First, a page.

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October 20, 2019

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World Series of Poker Main Event draws second largest field of all time

Winner will earn $8.8 million next Saturday night at Rio

WSOP 2018: Main Event Day 1

Christopher DeVargas

Day 1 of the 2018 World Series of Poker Main Event at the Rio All-Suite Hotel & Casino, Monday July 2, 2018.

WSOP 2018: Main Event Day 1

A man receives a head massage while competing on day 1 of the 2018 World Series of Poker Main Event at the Rio All-Suite Hotel & Casino, Monday July 2, 2018. Launch slideshow »

Players don’t appear to mind the tweaked format of this year’s World Series of Poker Main Event.

The world championship event drew the second most entrants in its history, with 7,874 players paying the $10,000 entry fee before registration closed at around 7 p.m. tonight at the Rio. The eventual winner will claim $8.8 million, the fifth largest prize in the history of the tournament.

And he or she will earn it faster than any champion in the last decade, as the Main Event will play out daily though its July 14 finale without any pauses in the action.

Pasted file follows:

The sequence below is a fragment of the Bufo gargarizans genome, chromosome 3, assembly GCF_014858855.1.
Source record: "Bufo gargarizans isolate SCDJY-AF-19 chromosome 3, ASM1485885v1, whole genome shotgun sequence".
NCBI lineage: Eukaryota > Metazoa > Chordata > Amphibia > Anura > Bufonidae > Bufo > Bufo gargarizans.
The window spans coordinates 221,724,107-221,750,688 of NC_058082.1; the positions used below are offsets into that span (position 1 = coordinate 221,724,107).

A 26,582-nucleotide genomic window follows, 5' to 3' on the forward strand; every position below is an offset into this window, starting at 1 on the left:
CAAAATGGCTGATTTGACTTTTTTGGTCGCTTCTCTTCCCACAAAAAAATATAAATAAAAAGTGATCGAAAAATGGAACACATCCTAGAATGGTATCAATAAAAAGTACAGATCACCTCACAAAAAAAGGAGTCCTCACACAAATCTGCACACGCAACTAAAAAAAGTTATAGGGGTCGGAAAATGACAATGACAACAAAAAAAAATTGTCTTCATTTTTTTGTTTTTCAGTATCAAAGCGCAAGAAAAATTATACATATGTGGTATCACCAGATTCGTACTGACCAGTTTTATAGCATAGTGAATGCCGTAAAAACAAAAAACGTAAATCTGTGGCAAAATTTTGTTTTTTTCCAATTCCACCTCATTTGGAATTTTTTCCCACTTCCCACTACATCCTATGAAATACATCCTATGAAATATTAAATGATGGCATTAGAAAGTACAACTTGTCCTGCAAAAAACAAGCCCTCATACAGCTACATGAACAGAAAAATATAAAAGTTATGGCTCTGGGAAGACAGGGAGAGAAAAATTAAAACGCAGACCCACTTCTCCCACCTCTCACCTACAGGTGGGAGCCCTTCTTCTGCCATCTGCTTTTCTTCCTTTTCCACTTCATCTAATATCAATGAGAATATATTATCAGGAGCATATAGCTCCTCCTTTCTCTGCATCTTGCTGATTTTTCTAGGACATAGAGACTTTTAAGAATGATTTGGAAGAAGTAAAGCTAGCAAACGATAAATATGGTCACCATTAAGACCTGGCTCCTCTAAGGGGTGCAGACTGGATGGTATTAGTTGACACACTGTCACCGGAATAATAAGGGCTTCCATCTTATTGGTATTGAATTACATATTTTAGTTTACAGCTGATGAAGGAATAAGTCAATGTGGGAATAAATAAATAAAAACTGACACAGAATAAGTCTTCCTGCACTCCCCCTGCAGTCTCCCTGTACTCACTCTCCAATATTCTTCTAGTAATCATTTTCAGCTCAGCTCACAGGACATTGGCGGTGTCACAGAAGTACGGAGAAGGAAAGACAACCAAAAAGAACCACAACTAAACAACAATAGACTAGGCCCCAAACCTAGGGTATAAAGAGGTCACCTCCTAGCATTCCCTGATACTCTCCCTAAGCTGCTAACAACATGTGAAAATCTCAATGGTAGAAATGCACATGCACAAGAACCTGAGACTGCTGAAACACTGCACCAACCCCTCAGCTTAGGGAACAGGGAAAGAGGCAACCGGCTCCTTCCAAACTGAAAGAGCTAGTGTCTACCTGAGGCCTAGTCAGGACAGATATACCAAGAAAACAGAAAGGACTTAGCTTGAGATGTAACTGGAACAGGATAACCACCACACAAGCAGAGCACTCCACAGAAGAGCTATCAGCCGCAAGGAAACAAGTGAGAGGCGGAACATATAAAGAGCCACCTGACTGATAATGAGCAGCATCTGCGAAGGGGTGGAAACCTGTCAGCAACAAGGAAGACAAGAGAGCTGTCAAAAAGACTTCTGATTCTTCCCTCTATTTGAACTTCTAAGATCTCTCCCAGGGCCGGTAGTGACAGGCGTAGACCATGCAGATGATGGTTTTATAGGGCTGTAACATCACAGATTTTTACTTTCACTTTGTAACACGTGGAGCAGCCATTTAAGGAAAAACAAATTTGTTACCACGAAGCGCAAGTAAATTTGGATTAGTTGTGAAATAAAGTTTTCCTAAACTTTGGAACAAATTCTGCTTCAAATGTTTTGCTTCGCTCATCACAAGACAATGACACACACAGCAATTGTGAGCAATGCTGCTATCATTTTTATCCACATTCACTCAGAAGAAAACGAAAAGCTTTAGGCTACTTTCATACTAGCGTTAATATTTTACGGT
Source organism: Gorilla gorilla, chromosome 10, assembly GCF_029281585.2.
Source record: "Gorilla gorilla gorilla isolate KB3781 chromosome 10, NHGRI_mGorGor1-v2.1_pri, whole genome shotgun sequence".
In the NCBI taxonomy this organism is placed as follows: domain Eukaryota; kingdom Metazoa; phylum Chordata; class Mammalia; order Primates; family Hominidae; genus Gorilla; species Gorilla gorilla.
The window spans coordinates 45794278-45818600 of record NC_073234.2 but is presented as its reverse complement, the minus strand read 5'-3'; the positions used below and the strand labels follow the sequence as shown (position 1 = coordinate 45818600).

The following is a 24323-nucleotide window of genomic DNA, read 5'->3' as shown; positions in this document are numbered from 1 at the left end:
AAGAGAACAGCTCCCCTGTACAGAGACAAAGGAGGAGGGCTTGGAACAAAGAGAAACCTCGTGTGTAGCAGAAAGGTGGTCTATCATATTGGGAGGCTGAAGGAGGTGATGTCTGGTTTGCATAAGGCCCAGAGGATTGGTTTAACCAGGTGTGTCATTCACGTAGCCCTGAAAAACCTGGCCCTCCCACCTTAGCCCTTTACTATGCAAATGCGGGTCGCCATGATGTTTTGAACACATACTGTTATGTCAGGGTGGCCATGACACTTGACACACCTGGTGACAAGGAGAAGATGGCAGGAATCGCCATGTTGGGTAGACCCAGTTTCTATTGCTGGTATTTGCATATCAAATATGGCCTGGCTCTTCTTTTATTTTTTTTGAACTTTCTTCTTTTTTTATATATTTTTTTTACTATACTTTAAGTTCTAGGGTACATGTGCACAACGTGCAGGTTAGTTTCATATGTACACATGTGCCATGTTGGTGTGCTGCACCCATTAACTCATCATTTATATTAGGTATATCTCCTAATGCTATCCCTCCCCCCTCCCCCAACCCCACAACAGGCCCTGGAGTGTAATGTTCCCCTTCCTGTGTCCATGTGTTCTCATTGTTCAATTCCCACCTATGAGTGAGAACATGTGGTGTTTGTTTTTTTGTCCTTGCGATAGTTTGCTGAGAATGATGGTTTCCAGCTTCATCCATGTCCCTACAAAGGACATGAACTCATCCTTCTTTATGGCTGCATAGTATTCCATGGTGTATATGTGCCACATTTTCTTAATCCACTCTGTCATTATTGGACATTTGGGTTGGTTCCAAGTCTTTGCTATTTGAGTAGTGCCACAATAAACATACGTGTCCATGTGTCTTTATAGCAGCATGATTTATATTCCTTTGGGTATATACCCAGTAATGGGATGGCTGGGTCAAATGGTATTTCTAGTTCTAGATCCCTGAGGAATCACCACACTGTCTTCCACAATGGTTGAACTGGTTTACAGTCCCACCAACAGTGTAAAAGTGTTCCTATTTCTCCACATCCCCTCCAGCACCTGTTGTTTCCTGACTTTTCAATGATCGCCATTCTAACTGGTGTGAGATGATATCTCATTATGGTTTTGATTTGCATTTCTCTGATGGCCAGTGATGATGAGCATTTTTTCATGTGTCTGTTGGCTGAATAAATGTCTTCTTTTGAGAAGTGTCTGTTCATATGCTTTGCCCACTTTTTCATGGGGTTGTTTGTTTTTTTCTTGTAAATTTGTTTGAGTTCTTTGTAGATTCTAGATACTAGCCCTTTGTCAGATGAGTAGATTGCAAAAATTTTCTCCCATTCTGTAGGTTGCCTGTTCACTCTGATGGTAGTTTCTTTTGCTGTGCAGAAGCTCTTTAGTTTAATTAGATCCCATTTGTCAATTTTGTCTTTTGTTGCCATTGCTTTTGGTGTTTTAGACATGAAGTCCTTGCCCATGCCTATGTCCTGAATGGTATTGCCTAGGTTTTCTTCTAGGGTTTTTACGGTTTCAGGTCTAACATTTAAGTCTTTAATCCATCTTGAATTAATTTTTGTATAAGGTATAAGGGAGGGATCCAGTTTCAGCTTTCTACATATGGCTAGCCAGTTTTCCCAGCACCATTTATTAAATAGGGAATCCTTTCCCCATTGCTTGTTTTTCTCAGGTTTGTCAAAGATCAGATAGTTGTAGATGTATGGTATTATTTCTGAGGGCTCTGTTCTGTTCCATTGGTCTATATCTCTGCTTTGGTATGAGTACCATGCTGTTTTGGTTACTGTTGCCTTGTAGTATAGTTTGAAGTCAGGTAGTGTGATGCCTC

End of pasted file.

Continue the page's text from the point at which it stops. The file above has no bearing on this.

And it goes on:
The new schedule is in stark contrast to only two years ago, when the final table of nine players that emerged in July still waited until November to crown a champion. Even last year when the “November Nine” was ditched after a nine-year run, the finalists received one day off.

Some wondered how players would respond to the change, but the final numbers indicate it didn’t have any negative impact. Entries were up from last year in each of the three starting days, culminating with 4,571 players signing up on Wednesday’s Day 1C.

It was the largest starting flight in Main Event history.

The massive field pushed the total prize pool up to $74,015,600. A record 1,181 players will make the money, 15 percent of the starting field, with payouts starting at $15,000.

Everyone to make the final table will earn at least $1 million.

The tournament could get into the money as soon as early as Saturday night, during Day 3 of play. That’s the first day fields will be combined, as tomorrow’s Day 2 action will feature all the players who survived Monday and Tuesday while Friday’s session sees the return of Day 1C players.

ESPN or ESPN2 will air at least three hours of coverage every day leading up to the final table, which will be shown in its entirety. Television considerations were part of the reason for this year’s quicker conclusion.

The change seems to have worked for everyone, or at least didn’t deter any players from entering.

Case Keefer can be reached at 702-948-2790 or [email protected]. Follow Case on Twitter at

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